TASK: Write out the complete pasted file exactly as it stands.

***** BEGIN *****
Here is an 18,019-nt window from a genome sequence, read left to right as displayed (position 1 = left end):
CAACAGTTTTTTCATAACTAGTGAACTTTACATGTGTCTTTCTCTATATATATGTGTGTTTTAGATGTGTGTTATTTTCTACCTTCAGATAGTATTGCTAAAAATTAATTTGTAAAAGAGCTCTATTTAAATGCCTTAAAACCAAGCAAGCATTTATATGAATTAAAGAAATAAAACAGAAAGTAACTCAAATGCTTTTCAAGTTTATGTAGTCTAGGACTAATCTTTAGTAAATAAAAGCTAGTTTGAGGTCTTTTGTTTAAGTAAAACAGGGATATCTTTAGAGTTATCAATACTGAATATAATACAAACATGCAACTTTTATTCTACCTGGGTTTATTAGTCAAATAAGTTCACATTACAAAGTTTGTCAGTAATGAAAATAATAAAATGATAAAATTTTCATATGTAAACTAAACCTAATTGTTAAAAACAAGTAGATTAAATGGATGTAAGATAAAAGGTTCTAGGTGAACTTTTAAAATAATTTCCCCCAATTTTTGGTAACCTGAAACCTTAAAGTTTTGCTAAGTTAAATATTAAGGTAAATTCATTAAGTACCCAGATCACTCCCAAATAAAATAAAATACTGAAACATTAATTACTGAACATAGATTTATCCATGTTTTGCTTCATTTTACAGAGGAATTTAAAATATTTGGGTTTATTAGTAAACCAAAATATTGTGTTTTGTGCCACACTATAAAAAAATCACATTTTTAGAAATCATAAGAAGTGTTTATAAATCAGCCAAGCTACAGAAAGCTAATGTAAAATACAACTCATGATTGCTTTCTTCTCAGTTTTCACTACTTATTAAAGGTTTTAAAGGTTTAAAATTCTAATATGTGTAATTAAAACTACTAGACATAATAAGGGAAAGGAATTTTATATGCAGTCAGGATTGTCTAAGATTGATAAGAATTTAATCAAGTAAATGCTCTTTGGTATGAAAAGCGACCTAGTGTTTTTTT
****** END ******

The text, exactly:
Here is an 18,019-nt window from a genome sequence, read left to right as displayed (position 1 = left end):
CAACAGTTTTTTCATAACTAGTGAACTTTACATGTGTCTTTCTCTATATATATGTGTGTTTTAGATGTGTGTTATTTTCTACCTTCAGATAGTATTGCTAAAAATTAATTTGTAAAAGAGCTCTATTTAAATGCCTTAAAACCAAGCAAGCATTTATATGAATTAAAGAAATAAAACAGAAAGTAACTCAAATGCTTTTCAAGTTTATGTAGTCTAGGACTAATCTTTAGTAAATAAAAGCTAGTTTGAGGTCTTTTGTTTAAGTAAAACAGGGATATCTTTAGAGTTATCAATACTGAATATAATACAAACATGCAACTTTTATTCTACCTGGGTTTATTAGTCAAATAAGTTCACATTACAAAGTTTGTCAGTAATGAAAATAATAAAATGATAAAATTTTCATATGTAAACTAAACCTAATTGTTAAAAACAAGTAGATTAAATGGATGTAAGATAAAAGGTTCTAGGTGAACTTTTAAAATAATTTCCCCCAATTTTTGGTAACCTGAAACCTTAAAGTTTTGCTAAGTTAAATATTAAGGTAAATTCATTAAGTACCCAGATCACTCCCAAATAAAATAAAATACTGAAACATTAATTACTGAACATAGATTTATCCATGTTTTGCTTCATTTTACAGAGGAATTTAAAATATTTGGGTTTATTAGTAAACCAAAATATTGTGTTTTGTGCCACACTATAAAAAAATCACATTTTTAGAAATCATAAGAAGTGTTTATAAATCAGCCAAGCTACAGAAAGCTAATGTAAAATACAACTCATGATTGCTTTCTTCTCAGTTTTCACTACTTATTAAAGGTTTTAAAGGTTTAAAATTCTAATATGTGTAATTAAAACTACTAGACATAATAAGGGAAAGGAATTTTATATGCAGTCAGGATTGTCTAAGATTGATAAGAATTTAATCAAGTAAATGCTCTTTGGTATGAAAAGCGACCTAGTGTTTTTTT